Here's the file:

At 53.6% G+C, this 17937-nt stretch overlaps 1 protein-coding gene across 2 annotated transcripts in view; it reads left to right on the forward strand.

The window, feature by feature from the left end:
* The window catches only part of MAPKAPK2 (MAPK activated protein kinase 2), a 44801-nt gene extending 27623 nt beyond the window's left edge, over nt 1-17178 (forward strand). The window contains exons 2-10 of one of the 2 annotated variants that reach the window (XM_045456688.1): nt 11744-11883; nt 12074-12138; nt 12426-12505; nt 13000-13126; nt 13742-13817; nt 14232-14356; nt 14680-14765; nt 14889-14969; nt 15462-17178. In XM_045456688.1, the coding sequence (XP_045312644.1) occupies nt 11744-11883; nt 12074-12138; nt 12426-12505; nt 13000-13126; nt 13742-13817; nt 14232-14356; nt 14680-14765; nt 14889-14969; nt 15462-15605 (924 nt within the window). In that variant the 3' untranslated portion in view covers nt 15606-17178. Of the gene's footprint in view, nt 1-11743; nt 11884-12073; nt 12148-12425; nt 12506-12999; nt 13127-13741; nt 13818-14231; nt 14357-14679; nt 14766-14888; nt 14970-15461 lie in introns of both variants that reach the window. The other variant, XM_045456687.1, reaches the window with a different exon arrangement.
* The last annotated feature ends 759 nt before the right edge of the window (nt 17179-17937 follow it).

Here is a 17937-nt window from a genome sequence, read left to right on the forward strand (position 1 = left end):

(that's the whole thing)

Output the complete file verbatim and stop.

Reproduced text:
At 53.6% G+C, this 17937-nt stretch overlaps 1 protein-coding gene across 2 annotated transcripts in view; it reads left to right on the forward strand.

The window, feature by feature from the left end:
* The window catches only part of MAPKAPK2 (MAPK activated protein kinase 2), a 44801-nt gene extending 27623 nt beyond the window's left edge, over nt 1-17178 (forward strand). The window contains exons 2-10 of one of the 2 annotated variants that reach the window (XM_045456688.1): nt 11744-11883; nt 12074-12138; nt 12426-12505; nt 13000-13126; nt 13742-13817; nt 14232-14356; nt 14680-14765; nt 14889-14969; nt 15462-17178. In XM_045456688.1, the coding sequence (XP_045312644.1) occupies nt 11744-11883; nt 12074-12138; nt 12426-12505; nt 13000-13126; nt 13742-13817; nt 14232-14356; nt 14680-14765; nt 14889-14969; nt 15462-15605 (924 nt within the window). In that variant the 3' untranslated portion in view covers nt 15606-17178. Of the gene's footprint in view, nt 1-11743; nt 11884-12073; nt 12148-12425; nt 12506-12999; nt 13127-13741; nt 13818-14231; nt 14357-14679; nt 14766-14888; nt 14970-15461 lie in introns of both variants that reach the window. The other variant, XM_045456687.1, reaches the window with a different exon arrangement.
* The last annotated feature ends 759 nt before the right edge of the window (nt 17179-17937 follow it).

Here is a 17937-nt window from a genome sequence, read left to right on the forward strand (position 1 = left end):